- Members of the Senate Finance Committee vied on Wednesday to add and preserve resource-specific tax credits to the Clean Energy for America Act, a bill intended to replace some 40 individual tax incentives with broader and more uniform tax credits tied to carbon emissions reductions.
- Committee Chairman Ron Wyden, D-Ore., announced that he planned to place the Clean Energy for America Act directly onto the Senate calendar without further committee hearings after a vote on the amended bill ended in a tie split along party lines.
- Democratic members of the committee generally supported the bill, arguing that it would allow renewable energy and fossil fuels to compete in a free-market system, and would reduce carbon emissions. Republicans rejected the final version, saying what started as an effort to level the playing field between energy resources ultimately ended up as a bill that would promote renewable energy at the expense of fossil fuels.
Despite starting with bipartisan support for reforming the convoluted U.S. system of energy tax credits, a Wednesday meeting of the Senate Finance Committee ended with a sharply partisan divide over how best to accomplish that goal.
"This is an important time, and we're going to put America in the driver's seat of our new clean energy future," Sen. Debbie Stabenow, D-Mich., said in her opening remarks to the committee. She related that Henry Ford originally wanted to develop battery-powered vehicles, but couldn't achieve the necessary range before Congress approved incentives for oil and gas production. "We picked a winner and they won, a hundred years ago. Now we're trying to level the playing field."
But exactly what it means to level the playing field between renewable energy and fossil fuels quickly became a matter of debate, with Sen. Steve Daines, R-Mont., complaining that the committee's Democratic members had "plodded forward" with a bill that purported to create a resource-agnostic tax policy, while eliminating tax credits for fossil fuel production and extending credits for renewable resources.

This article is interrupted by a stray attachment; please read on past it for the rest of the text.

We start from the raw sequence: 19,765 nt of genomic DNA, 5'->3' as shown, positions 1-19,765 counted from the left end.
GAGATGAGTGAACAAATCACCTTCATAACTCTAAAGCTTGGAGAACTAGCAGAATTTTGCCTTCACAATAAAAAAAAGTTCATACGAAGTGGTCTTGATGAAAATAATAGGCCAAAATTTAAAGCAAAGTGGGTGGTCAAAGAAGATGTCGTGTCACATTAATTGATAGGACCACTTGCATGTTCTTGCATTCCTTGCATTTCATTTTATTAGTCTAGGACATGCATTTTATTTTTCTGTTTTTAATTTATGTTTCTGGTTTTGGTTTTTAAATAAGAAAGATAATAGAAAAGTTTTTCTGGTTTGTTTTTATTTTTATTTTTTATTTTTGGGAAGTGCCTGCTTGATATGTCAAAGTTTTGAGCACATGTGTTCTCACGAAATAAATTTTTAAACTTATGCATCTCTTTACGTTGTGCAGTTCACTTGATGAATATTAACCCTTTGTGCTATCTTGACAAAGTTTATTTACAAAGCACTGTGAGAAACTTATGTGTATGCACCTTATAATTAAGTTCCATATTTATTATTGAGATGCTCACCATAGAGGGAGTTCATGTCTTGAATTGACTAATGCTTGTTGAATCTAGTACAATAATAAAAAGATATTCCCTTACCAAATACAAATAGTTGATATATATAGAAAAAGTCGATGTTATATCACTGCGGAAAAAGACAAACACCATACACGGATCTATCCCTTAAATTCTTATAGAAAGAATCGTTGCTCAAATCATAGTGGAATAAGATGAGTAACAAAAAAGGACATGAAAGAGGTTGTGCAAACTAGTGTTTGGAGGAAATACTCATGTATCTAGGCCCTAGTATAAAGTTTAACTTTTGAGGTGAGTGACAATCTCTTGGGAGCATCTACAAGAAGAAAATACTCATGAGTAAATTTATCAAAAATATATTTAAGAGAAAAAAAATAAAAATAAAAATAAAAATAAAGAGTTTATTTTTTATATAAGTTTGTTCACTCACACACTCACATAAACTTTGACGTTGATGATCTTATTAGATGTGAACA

The Clean Energy for America Act replaces several clean energy tax credits with a broader production tax credit worth 2.5 cents per kWh electricity produced. Any generation facility is theoretically eligible as long as it meets certain emissions reduction and labor requirements. The bill would extend existing clean energy production tax credits through the end of 2022, replacing those tax credits in 2023. It also creates a 30% investment tax credit for grid improvements and for businesses and homeowners who make energy efficiency upgrades, and tax credits worth up to $12,500 for clean fuels and electric vehicles.
However, Sen. Chuck Grassley, R-Iowa, noted that amendments made prior to Wednesday's meeting had already added three resource-specific tax credits into the bill.
"We started with a single neutral clean fuels credit," he said. "I now count three credits. At this rate, we will be back to 40 separate credits."
The committee proceeded to vote down nearly a dozen amendments, including proposals to maintain tax credits on oil, gas and critical minerals production, to maintain caps on EV tax credits and implement taxes on EV charging stations, and to delay the implementation of the bill until the average permitting time for new clean energy projects falls below three years. Two amendments — one which excludes EVs made in China from qualifying for EV tax credits, and another that enables joint rulemaking between the IRS and other federal agencies to determine eligibility requirements for the tax credits — were added to the bill with unanimous approval.
The committee also discussed, but did not vote on, adding specific tax credits to support the operation of existing nuclear and hydroelectric facilities.
The vote on final approval for the bill was split, 14-14, along party lines, but Sen. Wyden indicated he planned to place the bill directly on the Senate calendar without additional committee review, drawing criticism from Sen. John Cornyn, R-Texas.
"The chairman keeps talking about the free market. This bill is anything but a free market bill. It provides $31 billion for EVs and punishes fossil fuels," Cornyn said. "I believe in being civil, but I don't agree that this is a good faith bill. This is an ideological jihad against the status quo."